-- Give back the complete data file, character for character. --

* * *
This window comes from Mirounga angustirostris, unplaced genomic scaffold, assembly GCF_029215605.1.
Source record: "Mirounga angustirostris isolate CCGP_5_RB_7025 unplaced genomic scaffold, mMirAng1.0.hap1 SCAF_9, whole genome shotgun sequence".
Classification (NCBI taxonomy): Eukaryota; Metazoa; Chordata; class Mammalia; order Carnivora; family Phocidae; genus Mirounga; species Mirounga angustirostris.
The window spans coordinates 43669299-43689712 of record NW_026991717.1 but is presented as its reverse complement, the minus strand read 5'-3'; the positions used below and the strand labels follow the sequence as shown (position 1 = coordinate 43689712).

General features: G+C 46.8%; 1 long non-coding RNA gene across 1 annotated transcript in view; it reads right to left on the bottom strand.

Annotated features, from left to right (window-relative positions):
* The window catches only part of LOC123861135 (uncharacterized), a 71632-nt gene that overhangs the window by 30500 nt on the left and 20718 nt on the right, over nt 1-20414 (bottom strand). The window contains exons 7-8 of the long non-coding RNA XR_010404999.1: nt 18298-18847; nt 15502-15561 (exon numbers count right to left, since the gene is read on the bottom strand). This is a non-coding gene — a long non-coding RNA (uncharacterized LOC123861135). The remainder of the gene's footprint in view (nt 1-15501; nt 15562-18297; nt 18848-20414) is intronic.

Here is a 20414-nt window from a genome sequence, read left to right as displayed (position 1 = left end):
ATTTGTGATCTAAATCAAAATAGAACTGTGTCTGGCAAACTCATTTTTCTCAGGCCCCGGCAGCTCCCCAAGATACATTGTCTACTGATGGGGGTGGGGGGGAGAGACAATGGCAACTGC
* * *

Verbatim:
This window comes from Mirounga angustirostris, unplaced genomic scaffold, assembly GCF_029215605.1.
Source record: "Mirounga angustirostris isolate CCGP_5_RB_7025 unplaced genomic scaffold, mMirAng1.0.hap1 SCAF_9, whole genome shotgun sequence".
Classification (NCBI taxonomy): Eukaryota; Metazoa; Chordata; class Mammalia; order Carnivora; family Phocidae; genus Mirounga; species Mirounga angustirostris.
The window spans coordinates 43669299-43689712 of record NW_026991717.1 but is presented as its reverse complement, the minus strand read 5'-3'; the positions used below and the strand labels follow the sequence as shown (position 1 = coordinate 43689712).

General features: G+C 46.8%; 1 long non-coding RNA gene across 1 annotated transcript in view; it reads right to left on the bottom strand.

Annotated features, from left to right (window-relative positions):
* The window catches only part of LOC123861135 (uncharacterized), a 71632-nt gene that overhangs the window by 30500 nt on the left and 20718 nt on the right, over nt 1-20414 (bottom strand). The window contains exons 7-8 of the long non-coding RNA XR_010404999.1: nt 18298-18847; nt 15502-15561 (exon numbers count right to left, since the gene is read on the bottom strand). This is a non-coding gene — a long non-coding RNA (uncharacterized LOC123861135). The remainder of the gene's footprint in view (nt 1-15501; nt 15562-18297; nt 18848-20414) is intronic.

Here is a 20414-nt window from a genome sequence, read left to right as displayed (position 1 = left end):
ATTTGTGATCTAAATCAAAATAGAACTGTGTCTGGCAAACTCATTTTTCTCAGGCCCCGGCAGCTCCCCAAGATACATTGTCTACTGATGGGGGTGGGGGGGAGAGACAATGGCAACTGC